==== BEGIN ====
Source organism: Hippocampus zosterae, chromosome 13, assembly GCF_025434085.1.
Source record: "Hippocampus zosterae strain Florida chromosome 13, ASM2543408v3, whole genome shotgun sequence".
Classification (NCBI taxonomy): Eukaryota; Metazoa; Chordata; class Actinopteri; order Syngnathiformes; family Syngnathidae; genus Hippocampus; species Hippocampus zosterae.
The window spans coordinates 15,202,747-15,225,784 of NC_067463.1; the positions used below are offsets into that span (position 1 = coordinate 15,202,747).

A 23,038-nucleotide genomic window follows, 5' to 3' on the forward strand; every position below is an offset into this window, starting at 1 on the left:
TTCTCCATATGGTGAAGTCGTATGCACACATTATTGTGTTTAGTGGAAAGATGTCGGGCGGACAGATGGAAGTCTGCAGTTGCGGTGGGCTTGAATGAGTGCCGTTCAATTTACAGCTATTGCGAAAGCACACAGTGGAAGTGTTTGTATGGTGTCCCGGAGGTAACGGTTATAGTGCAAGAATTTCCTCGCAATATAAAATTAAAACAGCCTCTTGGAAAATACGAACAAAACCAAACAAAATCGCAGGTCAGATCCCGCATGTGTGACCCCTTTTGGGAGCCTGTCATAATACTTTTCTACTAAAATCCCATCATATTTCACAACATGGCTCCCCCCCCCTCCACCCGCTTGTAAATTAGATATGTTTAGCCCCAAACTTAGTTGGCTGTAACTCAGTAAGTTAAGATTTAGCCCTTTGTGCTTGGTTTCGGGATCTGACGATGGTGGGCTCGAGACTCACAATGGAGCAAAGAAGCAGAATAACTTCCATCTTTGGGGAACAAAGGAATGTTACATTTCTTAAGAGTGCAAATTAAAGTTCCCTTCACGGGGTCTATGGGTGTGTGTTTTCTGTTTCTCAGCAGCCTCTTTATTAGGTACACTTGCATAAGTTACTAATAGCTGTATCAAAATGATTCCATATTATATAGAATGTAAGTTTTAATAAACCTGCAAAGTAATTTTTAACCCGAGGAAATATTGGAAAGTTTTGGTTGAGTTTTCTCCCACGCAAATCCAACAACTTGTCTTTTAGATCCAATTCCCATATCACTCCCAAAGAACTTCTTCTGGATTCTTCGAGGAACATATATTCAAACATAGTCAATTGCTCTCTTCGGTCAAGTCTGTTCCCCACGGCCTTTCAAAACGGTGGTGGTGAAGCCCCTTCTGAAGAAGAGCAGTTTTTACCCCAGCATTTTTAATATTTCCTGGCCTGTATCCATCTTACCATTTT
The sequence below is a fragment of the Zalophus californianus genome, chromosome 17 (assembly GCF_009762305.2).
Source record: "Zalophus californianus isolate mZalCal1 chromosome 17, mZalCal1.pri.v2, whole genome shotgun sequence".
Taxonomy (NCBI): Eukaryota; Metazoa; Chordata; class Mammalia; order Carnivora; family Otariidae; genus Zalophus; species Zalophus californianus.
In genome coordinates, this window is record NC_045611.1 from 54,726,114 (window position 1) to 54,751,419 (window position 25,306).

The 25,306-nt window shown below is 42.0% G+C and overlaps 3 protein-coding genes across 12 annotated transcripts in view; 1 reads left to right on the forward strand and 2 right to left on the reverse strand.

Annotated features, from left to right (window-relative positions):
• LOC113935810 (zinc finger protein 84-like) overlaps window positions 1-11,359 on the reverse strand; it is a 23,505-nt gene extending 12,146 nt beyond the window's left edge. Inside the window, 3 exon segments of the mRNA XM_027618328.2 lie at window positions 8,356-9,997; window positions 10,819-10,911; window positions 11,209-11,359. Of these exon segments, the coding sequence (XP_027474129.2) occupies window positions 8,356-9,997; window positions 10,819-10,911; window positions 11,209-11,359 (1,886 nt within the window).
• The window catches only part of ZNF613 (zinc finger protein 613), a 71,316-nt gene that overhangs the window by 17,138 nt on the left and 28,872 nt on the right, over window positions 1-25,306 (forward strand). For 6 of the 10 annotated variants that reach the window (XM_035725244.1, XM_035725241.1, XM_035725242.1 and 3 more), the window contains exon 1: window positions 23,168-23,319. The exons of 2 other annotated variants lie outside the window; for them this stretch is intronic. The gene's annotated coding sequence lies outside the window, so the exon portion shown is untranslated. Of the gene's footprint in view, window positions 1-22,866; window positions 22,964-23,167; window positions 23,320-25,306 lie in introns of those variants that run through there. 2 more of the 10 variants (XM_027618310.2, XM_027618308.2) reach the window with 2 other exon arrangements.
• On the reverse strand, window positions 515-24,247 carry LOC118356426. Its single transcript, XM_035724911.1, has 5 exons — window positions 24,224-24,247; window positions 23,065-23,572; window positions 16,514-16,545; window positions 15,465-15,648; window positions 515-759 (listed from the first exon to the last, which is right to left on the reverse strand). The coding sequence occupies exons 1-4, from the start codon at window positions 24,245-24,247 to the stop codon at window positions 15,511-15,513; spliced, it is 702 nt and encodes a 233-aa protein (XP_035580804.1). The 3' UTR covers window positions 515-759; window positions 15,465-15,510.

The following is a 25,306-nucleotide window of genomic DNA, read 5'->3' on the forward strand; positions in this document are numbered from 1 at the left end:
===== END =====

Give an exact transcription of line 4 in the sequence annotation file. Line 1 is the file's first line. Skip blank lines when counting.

The window spans coordinates 15,202,747-15,225,784 of NC_067463.1; the positions used below are offsets into that span (position 1 = coordinate 15,202,747).